Resolution is meaningless in an image until that image is given a physical size (on the web, images are measured in pixels and the size of a pixel on your monitor depends on the physical size and resolution of the monitor). When you save an image in an editing program like Photoshop you assign a physical size and resolution, which is the physical size you choose divided by the number of pixels in that dimension. You can cange either the physical size, or the resolution, without resampling, and the other value changes in inverse proportion, but the actual pixesl in the image are not affected (and the appearance in Photoshop willnot change at all).
InDesign reads the the physical size and resolution information from the saved file when you place it, and reports that resoution under the link info as "Actual PPI." If you click and release to place the image, unless it is extremely large at a low saved resolution, ID will use the physical dimension saved in the file to place it at "100%." Very rarely ID will scale an image on placing this way becasue the physical dimensions are too large, or no information was recorded in the image -- typically this happens with images straight from the camera.
The Actual PPI figure is actually of no importance. Remember, scaling an image in ID does not alter the pixel count, it only changes the realtive size of how those pixels will be rendered ON A PAGE, like inflating or deflating a printed balloon. The resolution of the image as it is scaled in ID is callled the effective resolution and is also listed in the link info as "Effective PPI." this number is the one that you need to watch.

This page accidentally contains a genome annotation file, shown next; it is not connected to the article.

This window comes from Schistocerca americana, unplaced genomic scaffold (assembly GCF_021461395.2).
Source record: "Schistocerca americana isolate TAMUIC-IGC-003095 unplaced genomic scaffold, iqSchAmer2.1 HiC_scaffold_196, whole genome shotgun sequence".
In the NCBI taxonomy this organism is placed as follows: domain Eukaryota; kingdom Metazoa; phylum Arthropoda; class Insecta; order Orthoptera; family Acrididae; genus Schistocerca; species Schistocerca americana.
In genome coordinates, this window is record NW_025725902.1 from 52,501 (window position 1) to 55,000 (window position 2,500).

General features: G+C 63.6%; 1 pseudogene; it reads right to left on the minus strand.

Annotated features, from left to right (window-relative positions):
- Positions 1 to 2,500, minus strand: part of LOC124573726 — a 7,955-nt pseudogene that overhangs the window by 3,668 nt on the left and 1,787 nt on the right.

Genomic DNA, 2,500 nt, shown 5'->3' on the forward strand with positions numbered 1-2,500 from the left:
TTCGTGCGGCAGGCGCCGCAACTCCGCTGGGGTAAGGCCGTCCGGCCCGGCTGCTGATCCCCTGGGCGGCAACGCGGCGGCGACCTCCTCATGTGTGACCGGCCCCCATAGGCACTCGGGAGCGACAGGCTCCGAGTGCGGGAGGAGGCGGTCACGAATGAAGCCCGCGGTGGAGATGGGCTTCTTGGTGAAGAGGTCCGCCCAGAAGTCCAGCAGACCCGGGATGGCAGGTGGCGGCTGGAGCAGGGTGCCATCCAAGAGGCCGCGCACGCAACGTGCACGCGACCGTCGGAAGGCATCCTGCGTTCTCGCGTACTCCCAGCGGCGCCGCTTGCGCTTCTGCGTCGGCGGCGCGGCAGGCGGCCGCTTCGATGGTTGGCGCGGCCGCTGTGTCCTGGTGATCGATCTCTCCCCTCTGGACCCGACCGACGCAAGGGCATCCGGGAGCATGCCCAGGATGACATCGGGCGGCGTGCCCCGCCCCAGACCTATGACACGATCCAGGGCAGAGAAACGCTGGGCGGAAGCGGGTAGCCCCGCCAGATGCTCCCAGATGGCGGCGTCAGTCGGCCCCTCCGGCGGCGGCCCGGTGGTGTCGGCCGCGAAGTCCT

Different output methods and viewing distances require different effective resolutions. A 300 ppi image on a book page viewed from 100 yards wouldn't even look like a single dot, but you can read a billboard with a resolution well below 1 ppi because you are very far away. there's a pretty good discussion of this at Distance-Resolution Formula.
Presuming, though, that you are making layouts for viewing at aor around arm's length, there are some "rules of thumb" that you can use to determine if the image will output in a satisfactory way. The first is the resolution should be 2 x lpi in your half-tone screen. Since most commercial printing was at 150 lpi when that rule evolved, it give you the standard 300 ppi value you see used in many places. You can, in fact use lower resolution, down to about 1.4 x lpi, without much degradion for most images, and images without a lot of detail, especially on uncoated paper, can go even lower in a pinch. Desktop printers typically output in the range of 100 lpi, so it's usually safe to stay in the range of 180 - 200 ppi effective resolution if you paln to print at home.